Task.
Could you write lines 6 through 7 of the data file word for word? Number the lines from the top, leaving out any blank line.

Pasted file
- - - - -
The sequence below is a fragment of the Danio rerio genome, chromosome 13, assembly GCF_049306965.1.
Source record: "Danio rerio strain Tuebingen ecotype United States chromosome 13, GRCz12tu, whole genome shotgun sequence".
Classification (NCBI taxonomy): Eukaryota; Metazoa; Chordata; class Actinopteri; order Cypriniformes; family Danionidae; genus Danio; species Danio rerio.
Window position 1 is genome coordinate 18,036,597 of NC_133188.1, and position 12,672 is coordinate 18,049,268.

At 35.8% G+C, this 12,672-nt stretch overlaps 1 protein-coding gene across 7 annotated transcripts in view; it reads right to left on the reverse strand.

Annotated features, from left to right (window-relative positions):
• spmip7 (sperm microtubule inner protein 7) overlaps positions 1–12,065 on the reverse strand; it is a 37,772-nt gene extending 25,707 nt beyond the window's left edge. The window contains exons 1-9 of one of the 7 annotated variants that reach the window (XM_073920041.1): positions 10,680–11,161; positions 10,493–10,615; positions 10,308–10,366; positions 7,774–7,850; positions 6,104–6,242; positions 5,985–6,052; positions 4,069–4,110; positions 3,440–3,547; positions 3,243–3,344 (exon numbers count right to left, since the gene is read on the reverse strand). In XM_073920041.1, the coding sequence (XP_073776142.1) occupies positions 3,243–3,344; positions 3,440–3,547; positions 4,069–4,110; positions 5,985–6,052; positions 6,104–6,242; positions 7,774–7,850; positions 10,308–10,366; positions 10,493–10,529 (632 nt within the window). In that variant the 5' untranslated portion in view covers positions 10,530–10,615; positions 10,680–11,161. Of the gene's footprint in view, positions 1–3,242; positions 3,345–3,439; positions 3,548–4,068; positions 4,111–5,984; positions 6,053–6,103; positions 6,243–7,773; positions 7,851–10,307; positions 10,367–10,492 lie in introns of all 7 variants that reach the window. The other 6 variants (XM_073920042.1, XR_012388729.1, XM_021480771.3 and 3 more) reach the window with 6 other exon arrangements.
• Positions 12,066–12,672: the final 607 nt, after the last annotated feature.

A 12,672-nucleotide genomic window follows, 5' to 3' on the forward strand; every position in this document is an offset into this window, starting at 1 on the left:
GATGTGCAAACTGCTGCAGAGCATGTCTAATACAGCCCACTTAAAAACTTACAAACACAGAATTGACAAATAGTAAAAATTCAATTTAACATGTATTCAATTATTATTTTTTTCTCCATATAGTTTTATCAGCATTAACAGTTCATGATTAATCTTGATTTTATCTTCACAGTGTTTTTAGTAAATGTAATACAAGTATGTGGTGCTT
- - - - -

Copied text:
Annotated features, from left to right (window-relative positions):
• spmip7 (sperm microtubule inner protein 7) overlaps positions 1–12,065 on the reverse strand; it is a 37,772-nt gene extending 25,707 nt beyond the window's left edge. The window contains exons 1-9 of one of the 7 annotated variants that reach the window (XM_073920041.1): positions 10,680–11,161; positions 10,493–10,615; positions 10,308–10,366; positions 7,774–7,850; positions 6,104–6,242; positions 5,985–6,052; positions 4,069–4,110; positions 3,440–3,547; positions 3,243–3,344 (exon numbers count right to left, since the gene is read on the reverse strand). In XM_073920041.1, the coding sequence (XP_073776142.1) occupies positions 3,243–3,344; positions 3,440–3,547; positions 4,069–4,110; positions 5,985–6,052; positions 6,104–6,242; positions 7,774–7,850; positions 10,308–10,366; positions 10,493–10,529 (632 nt within the window). In that variant the 5' untranslated portion in view covers positions 10,530–10,615; positions 10,680–11,161. Of the gene's footprint in view, positions 1–3,242; positions 3,345–3,439; positions 3,548–4,068; positions 4,111–5,984; positions 6,053–6,103; positions 6,243–7,773; positions 7,851–10,307; positions 10,367–10,492 lie in introns of all 7 variants that reach the window. The other 6 variants (XM_073920042.1, XR_012388729.1, XM_021480771.3 and 3 more) reach the window with 6 other exon arrangements.